Folks, let me explain about action movies. John Wayne is in them. They're kind of corny, there's oftentimes a great deal of noise and you get a few opportunities to feel that primitive masculine instinct surge for preposterous reasons. Sometimes things go kaboom. It's nice, light, cheap entertainment.
EMOTIONAL PUNCHES ARE NOT INCLUDED IN THAT DEFINITION. YOU ARE ALL BAD PEOPLE WHO RECOMMENDED THIS MOVIE.
It started, I suppose, with that playground. That's a strike toward a basic idea that children aren't included in your war. A silly idea, I know, but I come from the most jingoistic tradition of war movies, where it's just as much about singing your way into Kathryn Grayson's heart or a musical number from ol' frozen-face to brighten the troops' day. The narrative of WWII is still the most basic modern good versus evil story everyone gets taught. Is it true? Oh good blazes no.
Where it really got going, of course, was when they brought back Reese. What a scene; I'm fresh off him being gone and suddenly he's back and imaginary. I actually started getting the water-eyes on that one. The movie went after fathers and abandonment, which as we all know is just my favorite subject ever and I just don't want to talk about it again right now, and then just because that particular heartstring hadn't been played raw like a good fiddle, the new father figure gets elevatored down into lava by the pseudo kind of family that came together over the course of the movie. It went after the actual father in the movie, Miles Dyson, presumably because he was interfering with logistics in the endgame. So, you know, thanks for all of those lovely feelings I will cuddle and cherish them.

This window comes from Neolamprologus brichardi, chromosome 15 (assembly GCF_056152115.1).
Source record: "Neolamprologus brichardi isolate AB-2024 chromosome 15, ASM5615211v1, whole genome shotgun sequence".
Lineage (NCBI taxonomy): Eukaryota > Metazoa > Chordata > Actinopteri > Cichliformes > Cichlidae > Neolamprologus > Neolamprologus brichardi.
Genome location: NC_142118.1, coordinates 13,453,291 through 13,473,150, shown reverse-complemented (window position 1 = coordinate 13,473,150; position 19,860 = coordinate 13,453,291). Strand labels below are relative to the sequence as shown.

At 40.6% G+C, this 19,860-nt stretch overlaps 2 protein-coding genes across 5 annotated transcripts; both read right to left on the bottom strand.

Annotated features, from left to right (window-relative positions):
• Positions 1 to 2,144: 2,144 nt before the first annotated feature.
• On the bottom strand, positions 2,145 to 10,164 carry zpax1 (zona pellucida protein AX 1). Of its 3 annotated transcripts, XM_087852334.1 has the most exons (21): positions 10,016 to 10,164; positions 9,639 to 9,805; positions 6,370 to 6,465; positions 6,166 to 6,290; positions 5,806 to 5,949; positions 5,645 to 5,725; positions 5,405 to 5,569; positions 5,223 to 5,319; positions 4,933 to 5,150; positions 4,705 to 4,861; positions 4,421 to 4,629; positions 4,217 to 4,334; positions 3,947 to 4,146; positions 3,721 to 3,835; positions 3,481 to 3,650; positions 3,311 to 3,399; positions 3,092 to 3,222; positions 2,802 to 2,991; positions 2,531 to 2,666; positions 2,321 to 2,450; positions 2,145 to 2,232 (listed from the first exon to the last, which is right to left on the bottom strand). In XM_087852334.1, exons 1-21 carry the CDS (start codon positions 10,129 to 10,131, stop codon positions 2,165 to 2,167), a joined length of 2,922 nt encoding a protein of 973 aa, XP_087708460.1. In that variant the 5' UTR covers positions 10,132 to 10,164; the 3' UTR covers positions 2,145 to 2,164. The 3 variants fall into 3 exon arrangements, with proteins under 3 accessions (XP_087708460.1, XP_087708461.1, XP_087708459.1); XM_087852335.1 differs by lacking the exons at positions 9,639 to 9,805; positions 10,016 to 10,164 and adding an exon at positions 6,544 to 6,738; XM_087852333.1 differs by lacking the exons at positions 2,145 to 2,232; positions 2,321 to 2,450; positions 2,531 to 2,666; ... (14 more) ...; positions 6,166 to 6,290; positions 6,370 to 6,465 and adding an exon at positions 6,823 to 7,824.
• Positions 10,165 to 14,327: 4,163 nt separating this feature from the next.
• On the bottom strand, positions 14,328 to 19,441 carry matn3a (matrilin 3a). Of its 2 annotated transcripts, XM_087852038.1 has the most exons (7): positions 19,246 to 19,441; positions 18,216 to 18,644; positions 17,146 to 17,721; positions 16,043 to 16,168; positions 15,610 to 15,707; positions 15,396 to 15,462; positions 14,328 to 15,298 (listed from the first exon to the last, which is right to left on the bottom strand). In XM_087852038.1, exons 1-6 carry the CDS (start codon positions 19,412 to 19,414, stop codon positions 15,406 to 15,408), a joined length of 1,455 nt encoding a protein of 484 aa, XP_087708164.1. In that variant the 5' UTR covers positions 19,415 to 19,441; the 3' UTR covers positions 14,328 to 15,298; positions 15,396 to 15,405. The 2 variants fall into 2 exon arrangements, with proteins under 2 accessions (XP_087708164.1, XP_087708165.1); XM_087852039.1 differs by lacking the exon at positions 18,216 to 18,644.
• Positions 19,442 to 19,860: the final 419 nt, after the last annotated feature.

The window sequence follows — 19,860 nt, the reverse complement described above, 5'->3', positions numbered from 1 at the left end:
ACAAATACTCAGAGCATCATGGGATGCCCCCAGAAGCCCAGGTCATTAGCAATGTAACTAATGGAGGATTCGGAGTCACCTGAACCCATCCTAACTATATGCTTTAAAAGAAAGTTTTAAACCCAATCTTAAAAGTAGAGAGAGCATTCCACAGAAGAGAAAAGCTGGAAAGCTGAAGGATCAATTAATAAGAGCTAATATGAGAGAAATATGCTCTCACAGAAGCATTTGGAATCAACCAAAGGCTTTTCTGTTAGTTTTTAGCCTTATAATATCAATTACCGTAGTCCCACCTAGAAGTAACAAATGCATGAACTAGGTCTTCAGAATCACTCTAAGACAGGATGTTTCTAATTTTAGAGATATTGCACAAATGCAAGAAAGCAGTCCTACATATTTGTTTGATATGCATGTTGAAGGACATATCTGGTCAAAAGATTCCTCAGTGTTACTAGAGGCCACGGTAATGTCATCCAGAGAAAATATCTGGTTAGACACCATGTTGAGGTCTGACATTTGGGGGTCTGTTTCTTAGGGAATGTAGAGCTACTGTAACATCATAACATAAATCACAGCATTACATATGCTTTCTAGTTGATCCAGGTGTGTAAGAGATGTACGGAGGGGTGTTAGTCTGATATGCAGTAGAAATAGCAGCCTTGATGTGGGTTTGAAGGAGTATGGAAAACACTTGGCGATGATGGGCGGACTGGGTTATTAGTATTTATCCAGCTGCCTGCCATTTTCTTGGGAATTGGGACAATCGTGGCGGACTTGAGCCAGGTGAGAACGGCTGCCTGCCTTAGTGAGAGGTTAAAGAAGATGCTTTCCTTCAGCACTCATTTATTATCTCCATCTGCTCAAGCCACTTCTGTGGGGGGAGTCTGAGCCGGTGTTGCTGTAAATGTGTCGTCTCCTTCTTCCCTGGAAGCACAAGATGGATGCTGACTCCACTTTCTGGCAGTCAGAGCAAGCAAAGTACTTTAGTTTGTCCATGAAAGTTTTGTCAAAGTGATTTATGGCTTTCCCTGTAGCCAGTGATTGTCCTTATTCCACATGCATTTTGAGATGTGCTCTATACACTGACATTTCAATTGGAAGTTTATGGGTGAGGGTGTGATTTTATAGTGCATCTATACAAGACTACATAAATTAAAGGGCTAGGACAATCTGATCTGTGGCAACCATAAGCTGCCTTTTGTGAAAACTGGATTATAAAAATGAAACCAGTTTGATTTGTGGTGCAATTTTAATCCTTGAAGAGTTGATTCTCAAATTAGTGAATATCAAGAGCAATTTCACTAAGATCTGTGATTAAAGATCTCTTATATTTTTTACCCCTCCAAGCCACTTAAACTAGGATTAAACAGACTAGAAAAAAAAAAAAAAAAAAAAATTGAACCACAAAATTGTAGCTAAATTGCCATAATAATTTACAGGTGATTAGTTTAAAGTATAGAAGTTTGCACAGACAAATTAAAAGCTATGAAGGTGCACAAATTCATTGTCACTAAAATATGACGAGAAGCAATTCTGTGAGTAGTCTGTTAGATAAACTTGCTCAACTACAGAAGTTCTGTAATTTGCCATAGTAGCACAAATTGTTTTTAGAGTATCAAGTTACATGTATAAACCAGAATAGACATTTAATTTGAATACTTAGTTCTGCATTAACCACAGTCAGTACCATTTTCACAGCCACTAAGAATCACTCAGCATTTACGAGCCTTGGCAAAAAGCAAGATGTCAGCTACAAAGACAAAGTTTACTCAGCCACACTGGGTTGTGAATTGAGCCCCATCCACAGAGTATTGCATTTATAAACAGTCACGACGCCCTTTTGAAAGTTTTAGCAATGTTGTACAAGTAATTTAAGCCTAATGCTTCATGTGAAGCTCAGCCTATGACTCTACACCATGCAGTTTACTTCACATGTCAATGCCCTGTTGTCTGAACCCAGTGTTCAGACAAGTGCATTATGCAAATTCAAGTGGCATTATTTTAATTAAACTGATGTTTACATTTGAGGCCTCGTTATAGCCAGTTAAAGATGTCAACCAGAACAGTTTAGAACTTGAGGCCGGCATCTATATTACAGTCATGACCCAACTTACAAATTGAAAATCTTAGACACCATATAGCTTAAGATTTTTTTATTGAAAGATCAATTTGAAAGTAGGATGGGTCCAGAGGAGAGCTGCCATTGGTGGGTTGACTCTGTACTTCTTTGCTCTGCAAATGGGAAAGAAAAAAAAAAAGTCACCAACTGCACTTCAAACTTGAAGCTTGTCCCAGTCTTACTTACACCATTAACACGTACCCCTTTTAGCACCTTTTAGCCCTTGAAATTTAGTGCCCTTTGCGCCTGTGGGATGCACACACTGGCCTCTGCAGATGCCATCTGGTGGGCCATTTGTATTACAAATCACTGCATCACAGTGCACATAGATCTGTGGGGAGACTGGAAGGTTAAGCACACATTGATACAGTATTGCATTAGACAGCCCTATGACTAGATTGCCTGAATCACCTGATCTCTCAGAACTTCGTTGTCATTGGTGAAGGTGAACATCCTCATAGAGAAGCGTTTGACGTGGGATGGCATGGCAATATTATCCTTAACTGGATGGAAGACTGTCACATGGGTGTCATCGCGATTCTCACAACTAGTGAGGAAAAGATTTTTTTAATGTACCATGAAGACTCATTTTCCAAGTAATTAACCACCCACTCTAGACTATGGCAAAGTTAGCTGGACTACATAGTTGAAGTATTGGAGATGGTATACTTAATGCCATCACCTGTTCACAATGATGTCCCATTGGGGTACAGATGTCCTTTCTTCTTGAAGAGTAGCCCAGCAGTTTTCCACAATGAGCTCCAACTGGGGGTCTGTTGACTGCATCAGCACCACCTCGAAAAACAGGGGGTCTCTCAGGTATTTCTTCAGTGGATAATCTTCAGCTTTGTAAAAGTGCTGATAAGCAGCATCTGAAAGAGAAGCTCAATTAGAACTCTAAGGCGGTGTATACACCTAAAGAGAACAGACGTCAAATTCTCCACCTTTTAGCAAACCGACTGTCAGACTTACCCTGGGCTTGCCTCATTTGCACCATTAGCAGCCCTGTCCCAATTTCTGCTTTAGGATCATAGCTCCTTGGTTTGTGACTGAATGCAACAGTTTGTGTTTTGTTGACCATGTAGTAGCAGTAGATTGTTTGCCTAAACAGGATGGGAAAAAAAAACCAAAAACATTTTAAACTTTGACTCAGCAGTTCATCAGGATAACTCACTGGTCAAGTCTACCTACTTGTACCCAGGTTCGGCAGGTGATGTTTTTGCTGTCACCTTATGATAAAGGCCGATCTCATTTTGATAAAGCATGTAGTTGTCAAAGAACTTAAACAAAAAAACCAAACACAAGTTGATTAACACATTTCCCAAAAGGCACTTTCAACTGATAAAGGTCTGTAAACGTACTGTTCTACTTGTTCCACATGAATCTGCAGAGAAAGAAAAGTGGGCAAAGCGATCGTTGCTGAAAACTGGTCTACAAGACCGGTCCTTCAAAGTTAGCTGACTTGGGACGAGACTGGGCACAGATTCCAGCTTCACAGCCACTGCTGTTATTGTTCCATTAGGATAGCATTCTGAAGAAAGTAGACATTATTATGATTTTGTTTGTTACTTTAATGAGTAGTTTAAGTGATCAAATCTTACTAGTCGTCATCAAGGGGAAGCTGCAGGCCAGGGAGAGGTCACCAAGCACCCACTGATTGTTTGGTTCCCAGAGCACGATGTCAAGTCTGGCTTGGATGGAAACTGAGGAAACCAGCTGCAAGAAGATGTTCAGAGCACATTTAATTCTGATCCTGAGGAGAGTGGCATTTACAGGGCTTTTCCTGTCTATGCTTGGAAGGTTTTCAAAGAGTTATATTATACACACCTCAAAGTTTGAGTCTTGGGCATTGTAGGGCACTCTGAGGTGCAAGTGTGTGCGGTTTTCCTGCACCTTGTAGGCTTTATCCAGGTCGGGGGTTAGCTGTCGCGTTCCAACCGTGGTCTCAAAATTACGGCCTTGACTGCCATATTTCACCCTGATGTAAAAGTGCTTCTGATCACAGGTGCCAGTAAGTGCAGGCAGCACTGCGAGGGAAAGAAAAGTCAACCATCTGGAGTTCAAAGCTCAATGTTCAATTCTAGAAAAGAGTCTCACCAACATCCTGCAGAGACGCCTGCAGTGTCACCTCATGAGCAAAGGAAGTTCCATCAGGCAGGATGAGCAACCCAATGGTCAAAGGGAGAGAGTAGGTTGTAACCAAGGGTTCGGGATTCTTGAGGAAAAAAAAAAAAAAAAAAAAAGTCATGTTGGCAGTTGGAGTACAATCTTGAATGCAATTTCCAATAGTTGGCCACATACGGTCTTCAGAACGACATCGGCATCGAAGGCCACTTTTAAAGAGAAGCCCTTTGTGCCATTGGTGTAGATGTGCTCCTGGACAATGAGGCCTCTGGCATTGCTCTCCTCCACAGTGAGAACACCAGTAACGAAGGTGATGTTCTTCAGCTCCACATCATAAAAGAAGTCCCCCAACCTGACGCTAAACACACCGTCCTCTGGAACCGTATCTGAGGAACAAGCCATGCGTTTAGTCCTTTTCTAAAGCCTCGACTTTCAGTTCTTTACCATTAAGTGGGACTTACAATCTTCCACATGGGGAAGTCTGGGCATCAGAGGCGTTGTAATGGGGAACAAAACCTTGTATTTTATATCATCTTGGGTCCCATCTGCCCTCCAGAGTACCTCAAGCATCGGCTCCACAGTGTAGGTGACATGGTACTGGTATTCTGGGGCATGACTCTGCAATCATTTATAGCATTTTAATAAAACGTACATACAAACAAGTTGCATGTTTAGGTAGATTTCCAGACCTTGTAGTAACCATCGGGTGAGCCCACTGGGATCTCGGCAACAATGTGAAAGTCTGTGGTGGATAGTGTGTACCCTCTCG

Let's talk movie. John Connor's a snot. I hate that kid. He's made to do a lot of exposition in the slowest part of the movie, and even when he's not he's just a twerp. On a handful of occasions it works. When he's dealing with his mother it works. They clamped on that whole construct of paternal abandonment and we know how I feel about that which crowded out the chance to have more scenes regarding maternal abandonment, unintentional though it might have been. He gets to talk about growing up weird, but it's so casual that you can tell it doesn't register to him.
Miles Dyson is this great character to add in and personalize the quest to prevent the apocalypse. He's not evil, greedy, petty or venal. He's not stubborn or obsessed with his own ideals. He's got a vision of the future that has this great stuff to it - he wants to save lives and improve peoples' lot, and he's really passionate about it. And when he's told that his work will be the destruction of the world, he gets going with an escaped mental patient who shot him, her ten-year old brat and a killing machine with a heavy accent, determined to purge it all before it's too late. Their impatience gets him killed and yet his passion for people is so great that his last moments are rage against the knowledge that he nearly became the undoing of humanity and a dying certitude that he gave his life for the right reasons. I feel like this was a role written blank, and they happened to cast a black actor because he best fit the bill. If that's the case, do more of that.
Sarah Connor, still love her, She's got this whole thing going where she's become the monster. She tells off her son for human feelings; she nearly destroys their best ally out of fear and loathing; she would have taken human life if it weren't for the presence of the kid there. She's running on hate for that sickening place they jailed her in and an absolutely terrifying nightmare that plagues her every sleep. I don't blame her for becoming Dark Sarah Deluxe but she's a fountain of so many bad decisions that the Ghostbusters want to hire her. Why they kept her narrating stuff I don't even know; every time it happened (after the intro, anyway) I was pulled out of the movie and wondering why they didn't think I knew what she was saying.